10 January 2008

Blues Guitar Licks Over The IV Chord

This is the first in a series of posts showing you how to build licks over the IV chord of the blues progression. The key to these blues licks is in choosing notes that reinforce the IV chord.

In this post you'll learn how to choose notes from the minor pentatonic scale. Later in the series you'll learn how to spice up your sound with a few notes from elsewhere. By emphasizing key notes of the IV chord you'll get great sounding licks that give a feeling of moving with the harmony.

So, what are the key notes to use from the minor pentatonic?

Rootin' Around
At the simplest level if you play the minor pentatonic then make them finish on the 4th note, also the IV chord's root note. Such licks will have a strong IV chord sound and fit well with the harmony.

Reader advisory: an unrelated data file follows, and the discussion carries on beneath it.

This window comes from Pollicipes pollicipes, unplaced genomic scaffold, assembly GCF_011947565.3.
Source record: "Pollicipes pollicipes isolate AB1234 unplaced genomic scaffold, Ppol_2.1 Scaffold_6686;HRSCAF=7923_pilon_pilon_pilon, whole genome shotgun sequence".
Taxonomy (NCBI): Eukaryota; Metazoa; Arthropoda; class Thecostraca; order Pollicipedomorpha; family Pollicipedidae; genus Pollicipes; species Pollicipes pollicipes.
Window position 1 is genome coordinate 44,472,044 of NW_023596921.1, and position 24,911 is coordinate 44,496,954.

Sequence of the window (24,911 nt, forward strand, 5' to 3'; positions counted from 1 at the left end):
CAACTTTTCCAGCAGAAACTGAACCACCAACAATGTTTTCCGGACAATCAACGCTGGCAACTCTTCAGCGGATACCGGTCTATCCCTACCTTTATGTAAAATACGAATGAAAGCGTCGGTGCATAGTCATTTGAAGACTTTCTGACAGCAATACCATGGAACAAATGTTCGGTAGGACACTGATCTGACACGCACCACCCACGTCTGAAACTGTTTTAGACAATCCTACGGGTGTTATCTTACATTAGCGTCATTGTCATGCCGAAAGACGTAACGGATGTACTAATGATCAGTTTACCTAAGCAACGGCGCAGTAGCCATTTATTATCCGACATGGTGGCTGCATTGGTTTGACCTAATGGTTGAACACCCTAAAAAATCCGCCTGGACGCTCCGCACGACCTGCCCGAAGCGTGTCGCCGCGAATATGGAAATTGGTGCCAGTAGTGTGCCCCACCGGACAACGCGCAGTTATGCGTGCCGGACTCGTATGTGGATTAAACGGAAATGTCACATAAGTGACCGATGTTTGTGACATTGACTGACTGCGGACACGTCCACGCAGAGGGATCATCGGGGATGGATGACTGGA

Here's an example in the key of A.

A (I) D (IV)
3 & 4 & 1 2 & 3
G-|-------5---5-|-7~~-5s7 5s7--7~~~~---

A Little Variety

Using the IV chord's root note - part of the I chord minor pentatonic scale - is a great way to support the harmony. But your licks will get a bit predictable if you always end your licks on this same note.

For a bit of variety you can end some licks on the I chord's minor 3rd or the I chord's root note. The former is the 7th of the IV chord and the latter it's 5th note.

Payin' Dues
This post has shown you a few fundamental techniques for using the minor pentatonic scale over the IV chord. Now it's time for you to make up some licks of your own. Experiment with them over a backing track to see what works well and what doesn't.

In the second part of this series you'll learn about some new notes that really spice up your IV chord licks. Be sure to subscribe to the site's RSS feed so you won't miss it.

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